As Magdalena Nowicka Mook told Fast Company, “Rather than jumping headfirst onto rapidly fleeting buzzwords, leaders should drive their application of workplace trends from a future of work strategy.” She advises leaders to sort the wheat from the chaff and decide which trends hold real value, such as reskilling and values-driven policies.

For this article though, let’s focus on the aforementioned hybrid work trends.

Trend: Coffee badging
Transformation: This trend shows that workers still want to socialize with their colleagues but prefer to be at home for tasks that require their full attention. Your company could consider having a designated “meeting day” at the office to talk through all the issues that can be resolved more easily face to face. You could also block off some time purely for social interaction, like “open-door hours” or a Friday afternoon activity. This indicates that the rest of the day(s) should be spent on head-down tasks, hopefully deterring any Chatty Cathys from sliding by your desk.

Trend: Office peacocking
Transformation: Rather than assuming you know what your employees want, try asking them what they actually want. Obviously, a pension plan and more PTO days will be high on the list, but you might find out that employees have preferences when it comes to the smaller perks. For example, people are more likely to value a high-grade coffee machine over a trampoline in the office. Opt for practicality, not novelty.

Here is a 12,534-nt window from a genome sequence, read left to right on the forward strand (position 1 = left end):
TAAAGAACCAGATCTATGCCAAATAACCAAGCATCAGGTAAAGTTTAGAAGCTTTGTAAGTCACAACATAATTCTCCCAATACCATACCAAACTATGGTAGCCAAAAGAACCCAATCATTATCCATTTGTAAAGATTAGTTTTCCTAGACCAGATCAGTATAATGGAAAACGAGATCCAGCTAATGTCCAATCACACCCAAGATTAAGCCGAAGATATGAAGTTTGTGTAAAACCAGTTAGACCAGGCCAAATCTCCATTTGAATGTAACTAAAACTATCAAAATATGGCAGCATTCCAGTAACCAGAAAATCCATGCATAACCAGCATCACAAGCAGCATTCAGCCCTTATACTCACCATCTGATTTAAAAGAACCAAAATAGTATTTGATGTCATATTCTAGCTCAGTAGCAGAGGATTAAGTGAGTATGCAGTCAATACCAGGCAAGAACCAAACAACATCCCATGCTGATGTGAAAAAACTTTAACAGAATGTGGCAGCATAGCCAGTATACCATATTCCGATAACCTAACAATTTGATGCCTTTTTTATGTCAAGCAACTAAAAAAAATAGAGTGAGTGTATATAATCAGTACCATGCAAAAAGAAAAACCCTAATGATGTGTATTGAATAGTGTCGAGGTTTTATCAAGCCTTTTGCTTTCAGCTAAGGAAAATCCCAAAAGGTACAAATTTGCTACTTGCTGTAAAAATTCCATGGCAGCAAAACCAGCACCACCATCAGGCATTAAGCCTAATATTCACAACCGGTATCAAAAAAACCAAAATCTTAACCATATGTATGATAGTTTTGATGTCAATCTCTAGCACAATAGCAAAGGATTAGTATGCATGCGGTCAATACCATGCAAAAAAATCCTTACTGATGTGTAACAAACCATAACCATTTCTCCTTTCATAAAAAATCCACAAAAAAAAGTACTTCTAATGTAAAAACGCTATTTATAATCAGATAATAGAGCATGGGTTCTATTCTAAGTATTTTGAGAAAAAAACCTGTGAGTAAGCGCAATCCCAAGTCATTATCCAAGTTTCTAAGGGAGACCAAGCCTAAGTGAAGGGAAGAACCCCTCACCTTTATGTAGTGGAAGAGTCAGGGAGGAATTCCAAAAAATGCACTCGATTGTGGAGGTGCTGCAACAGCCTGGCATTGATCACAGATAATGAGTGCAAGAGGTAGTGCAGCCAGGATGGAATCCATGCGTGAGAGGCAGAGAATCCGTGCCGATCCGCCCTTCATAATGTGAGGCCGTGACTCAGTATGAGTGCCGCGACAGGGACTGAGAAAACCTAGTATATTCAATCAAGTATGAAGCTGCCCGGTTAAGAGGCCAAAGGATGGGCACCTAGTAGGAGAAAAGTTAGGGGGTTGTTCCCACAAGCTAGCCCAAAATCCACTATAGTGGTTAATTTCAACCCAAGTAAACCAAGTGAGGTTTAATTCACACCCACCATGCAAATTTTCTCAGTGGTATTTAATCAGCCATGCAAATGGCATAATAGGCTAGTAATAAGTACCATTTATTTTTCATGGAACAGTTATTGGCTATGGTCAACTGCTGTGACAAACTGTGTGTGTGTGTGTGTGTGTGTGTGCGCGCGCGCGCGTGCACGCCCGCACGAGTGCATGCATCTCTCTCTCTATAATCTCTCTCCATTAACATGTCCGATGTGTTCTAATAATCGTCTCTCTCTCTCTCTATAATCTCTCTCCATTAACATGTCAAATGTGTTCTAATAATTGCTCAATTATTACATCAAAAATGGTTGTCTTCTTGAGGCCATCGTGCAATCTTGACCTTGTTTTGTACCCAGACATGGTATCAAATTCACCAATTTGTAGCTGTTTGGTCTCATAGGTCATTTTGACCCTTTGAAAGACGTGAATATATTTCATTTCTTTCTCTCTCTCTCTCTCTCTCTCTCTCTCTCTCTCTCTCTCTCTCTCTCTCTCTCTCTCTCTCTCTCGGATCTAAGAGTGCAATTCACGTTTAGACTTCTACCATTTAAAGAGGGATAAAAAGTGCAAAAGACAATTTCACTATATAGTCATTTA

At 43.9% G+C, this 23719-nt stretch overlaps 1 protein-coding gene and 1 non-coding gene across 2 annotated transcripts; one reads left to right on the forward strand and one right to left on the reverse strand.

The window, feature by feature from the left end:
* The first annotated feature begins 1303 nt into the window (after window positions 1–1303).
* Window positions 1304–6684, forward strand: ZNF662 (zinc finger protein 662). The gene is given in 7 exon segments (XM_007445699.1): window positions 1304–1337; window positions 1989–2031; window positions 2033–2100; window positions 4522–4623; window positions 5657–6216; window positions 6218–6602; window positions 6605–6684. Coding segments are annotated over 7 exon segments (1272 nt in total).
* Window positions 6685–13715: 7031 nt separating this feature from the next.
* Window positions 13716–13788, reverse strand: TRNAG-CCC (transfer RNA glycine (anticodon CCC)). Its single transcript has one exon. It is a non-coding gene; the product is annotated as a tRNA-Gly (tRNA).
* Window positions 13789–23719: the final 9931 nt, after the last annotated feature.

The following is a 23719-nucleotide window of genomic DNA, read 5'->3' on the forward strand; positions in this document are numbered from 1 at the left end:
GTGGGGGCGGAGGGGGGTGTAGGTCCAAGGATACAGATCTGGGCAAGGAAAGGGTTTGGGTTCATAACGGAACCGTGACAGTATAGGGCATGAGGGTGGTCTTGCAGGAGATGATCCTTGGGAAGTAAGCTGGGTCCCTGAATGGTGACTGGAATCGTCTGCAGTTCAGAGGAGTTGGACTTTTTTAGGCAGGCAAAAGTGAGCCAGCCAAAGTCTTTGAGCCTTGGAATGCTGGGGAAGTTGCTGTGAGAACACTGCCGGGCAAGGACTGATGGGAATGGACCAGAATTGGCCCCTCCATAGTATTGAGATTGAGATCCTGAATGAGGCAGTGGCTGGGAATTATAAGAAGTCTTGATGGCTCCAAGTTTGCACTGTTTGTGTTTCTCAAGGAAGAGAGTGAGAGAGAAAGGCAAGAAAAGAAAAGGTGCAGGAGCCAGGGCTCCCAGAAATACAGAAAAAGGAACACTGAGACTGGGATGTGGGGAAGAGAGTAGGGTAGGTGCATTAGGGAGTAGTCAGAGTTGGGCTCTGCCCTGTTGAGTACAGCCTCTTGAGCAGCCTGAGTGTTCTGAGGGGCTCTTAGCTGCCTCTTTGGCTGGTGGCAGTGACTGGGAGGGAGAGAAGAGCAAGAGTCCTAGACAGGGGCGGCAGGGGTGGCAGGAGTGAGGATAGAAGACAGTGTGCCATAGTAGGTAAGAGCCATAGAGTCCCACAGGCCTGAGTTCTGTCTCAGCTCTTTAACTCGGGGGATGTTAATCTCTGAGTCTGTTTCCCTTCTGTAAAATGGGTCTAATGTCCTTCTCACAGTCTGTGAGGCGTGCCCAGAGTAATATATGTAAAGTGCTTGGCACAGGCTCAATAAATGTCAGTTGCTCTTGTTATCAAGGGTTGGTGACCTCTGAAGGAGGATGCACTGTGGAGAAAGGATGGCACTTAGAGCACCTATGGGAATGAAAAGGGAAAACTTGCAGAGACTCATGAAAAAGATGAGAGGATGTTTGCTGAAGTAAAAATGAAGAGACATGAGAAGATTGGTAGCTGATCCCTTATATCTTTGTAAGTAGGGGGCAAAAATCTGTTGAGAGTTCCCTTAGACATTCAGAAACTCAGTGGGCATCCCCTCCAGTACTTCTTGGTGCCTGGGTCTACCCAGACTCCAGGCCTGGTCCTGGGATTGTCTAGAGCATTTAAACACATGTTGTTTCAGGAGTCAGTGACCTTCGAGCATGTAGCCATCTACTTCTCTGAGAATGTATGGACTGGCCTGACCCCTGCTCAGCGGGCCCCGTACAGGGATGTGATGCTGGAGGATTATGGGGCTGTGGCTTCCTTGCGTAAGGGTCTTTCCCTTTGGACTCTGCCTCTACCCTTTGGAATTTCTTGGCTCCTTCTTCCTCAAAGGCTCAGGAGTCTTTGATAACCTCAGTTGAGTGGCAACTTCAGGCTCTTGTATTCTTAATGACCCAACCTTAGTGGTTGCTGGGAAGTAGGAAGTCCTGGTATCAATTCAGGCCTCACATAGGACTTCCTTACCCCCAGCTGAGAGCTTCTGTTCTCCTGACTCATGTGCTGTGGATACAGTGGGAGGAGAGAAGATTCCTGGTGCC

Trend: QuitToking
Transformation: This is a little trickier as there are a million reasons why an employee might choose to leave a company and some of them you can’t control. However, the practice of sharing it on social media may suggest some bad blood between the employer and employee, so the root of this should be addressed. Companies should establish a culture of trust and transparency so employees are loyal and don’t feel the need to “out” them for any shady practices. Managers should also have regular check-ins with employees to identify any issues that might cause them to quit, and see if they can be rectified. 

Real transformation takes time — but it’s a lot more valuable than any passing trend.